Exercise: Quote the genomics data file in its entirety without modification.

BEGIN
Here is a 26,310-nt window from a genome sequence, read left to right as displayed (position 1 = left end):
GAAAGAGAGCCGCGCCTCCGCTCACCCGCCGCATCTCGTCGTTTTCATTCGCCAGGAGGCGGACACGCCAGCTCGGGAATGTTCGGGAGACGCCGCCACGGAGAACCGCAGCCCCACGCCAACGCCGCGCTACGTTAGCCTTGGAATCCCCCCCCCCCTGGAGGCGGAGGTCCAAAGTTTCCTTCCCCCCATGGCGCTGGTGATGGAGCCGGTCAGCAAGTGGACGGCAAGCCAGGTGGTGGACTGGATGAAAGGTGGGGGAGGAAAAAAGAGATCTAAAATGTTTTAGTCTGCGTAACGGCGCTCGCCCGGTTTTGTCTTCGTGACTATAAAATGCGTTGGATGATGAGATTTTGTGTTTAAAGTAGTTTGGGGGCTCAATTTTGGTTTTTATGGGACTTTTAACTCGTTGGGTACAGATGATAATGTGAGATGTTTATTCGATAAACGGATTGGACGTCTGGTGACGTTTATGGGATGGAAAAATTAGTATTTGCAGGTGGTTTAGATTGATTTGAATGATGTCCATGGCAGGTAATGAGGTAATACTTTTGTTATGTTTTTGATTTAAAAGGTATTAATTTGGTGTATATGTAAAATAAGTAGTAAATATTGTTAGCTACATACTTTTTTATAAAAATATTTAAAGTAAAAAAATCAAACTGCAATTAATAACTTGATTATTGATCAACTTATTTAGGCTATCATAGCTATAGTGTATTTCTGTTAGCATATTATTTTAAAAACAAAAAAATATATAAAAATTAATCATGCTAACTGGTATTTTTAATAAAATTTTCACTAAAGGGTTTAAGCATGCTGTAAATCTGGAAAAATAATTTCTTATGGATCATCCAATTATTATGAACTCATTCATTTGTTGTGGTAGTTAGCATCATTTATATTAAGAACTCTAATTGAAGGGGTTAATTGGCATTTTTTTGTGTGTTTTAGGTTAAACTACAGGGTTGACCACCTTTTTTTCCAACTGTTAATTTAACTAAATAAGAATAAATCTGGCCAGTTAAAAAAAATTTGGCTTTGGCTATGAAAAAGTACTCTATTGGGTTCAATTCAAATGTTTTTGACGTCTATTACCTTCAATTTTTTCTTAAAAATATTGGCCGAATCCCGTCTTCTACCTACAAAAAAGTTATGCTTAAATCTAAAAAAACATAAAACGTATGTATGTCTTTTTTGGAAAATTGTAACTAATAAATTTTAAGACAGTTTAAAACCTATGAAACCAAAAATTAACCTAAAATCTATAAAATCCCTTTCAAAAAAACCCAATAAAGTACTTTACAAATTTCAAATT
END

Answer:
Here is a 26,310-nt window from a genome sequence, read left to right as displayed (position 1 = left end):
GAAAGAGAGCCGCGCCTCCGCTCACCCGCCGCATCTCGTCGTTTTCATTCGCCAGGAGGCGGACACGCCAGCTCGGGAATGTTCGGGAGACGCCGCCACGGAGAACCGCAGCCCCACGCCAACGCCGCGCTACGTTAGCCTTGGAATCCCCCCCCCCCTGGAGGCGGAGGTCCAAAGTTTCCTTCCCCCCATGGCGCTGGTGATGGAGCCGGTCAGCAAGTGGACGGCAAGCCAGGTGGTGGACTGGATGAAAGGTGGGGGAGGAAAAAAGAGATCTAAAATGTTTTAGTCTGCGTAACGGCGCTCGCCCGGTTTTGTCTTCGTGACTATAAAATGCGTTGGATGATGAGATTTTGTGTTTAAAGTAGTTTGGGGGCTCAATTTTGGTTTTTATGGGACTTTTAACTCGTTGGGTACAGATGATAATGTGAGATGTTTATTCGATAAACGGATTGGACGTCTGGTGACGTTTATGGGATGGAAAAATTAGTATTTGCAGGTGGTTTAGATTGATTTGAATGATGTCCATGGCAGGTAATGAGGTAATACTTTTGTTATGTTTTTGATTTAAAAGGTATTAATTTGGTGTATATGTAAAATAAGTAGTAAATATTGTTAGCTACATACTTTTTTATAAAAATATTTAAAGTAAAAAAATCAAACTGCAATTAATAACTTGATTATTGATCAACTTATTTAGGCTATCATAGCTATAGTGTATTTCTGTTAGCATATTATTTTAAAAACAAAAAAATATATAAAAATTAATCATGCTAACTGGTATTTTTAATAAAATTTTCACTAAAGGGTTTAAGCATGCTGTAAATCTGGAAAAATAATTTCTTATGGATCATCCAATTATTATGAACTCATTCATTTGTTGTGGTAGTTAGCATCATTTATATTAAGAACTCTAATTGAAGGGGTTAATTGGCATTTTTTTGTGTGTTTTAGGTTAAACTACAGGGTTGACCACCTTTTTTTCCAACTGTTAATTTAACTAAATAAGAATAAATCTGGCCAGTTAAAAAAAATTTGGCTTTGGCTATGAAAAAGTACTCTATTGGGTTCAATTCAAATGTTTTTGACGTCTATTACCTTCAATTTTTTCTTAAAAATATTGGCCGAATCCCGTCTTCTACCTACAAAAAAGTTATGCTTAAATCTAAAAAAACATAAAACGTATGTATGTCTTTTTTGGAAAATTGTAACTAATAAATTTTAAGACAGTTTAAAACCTATGAAACCAAAAATTAACCTAAAATCTATAAAATCCCTTTCAAAAAAACCCAATAAAGTACTTTACAAATTTCAAATT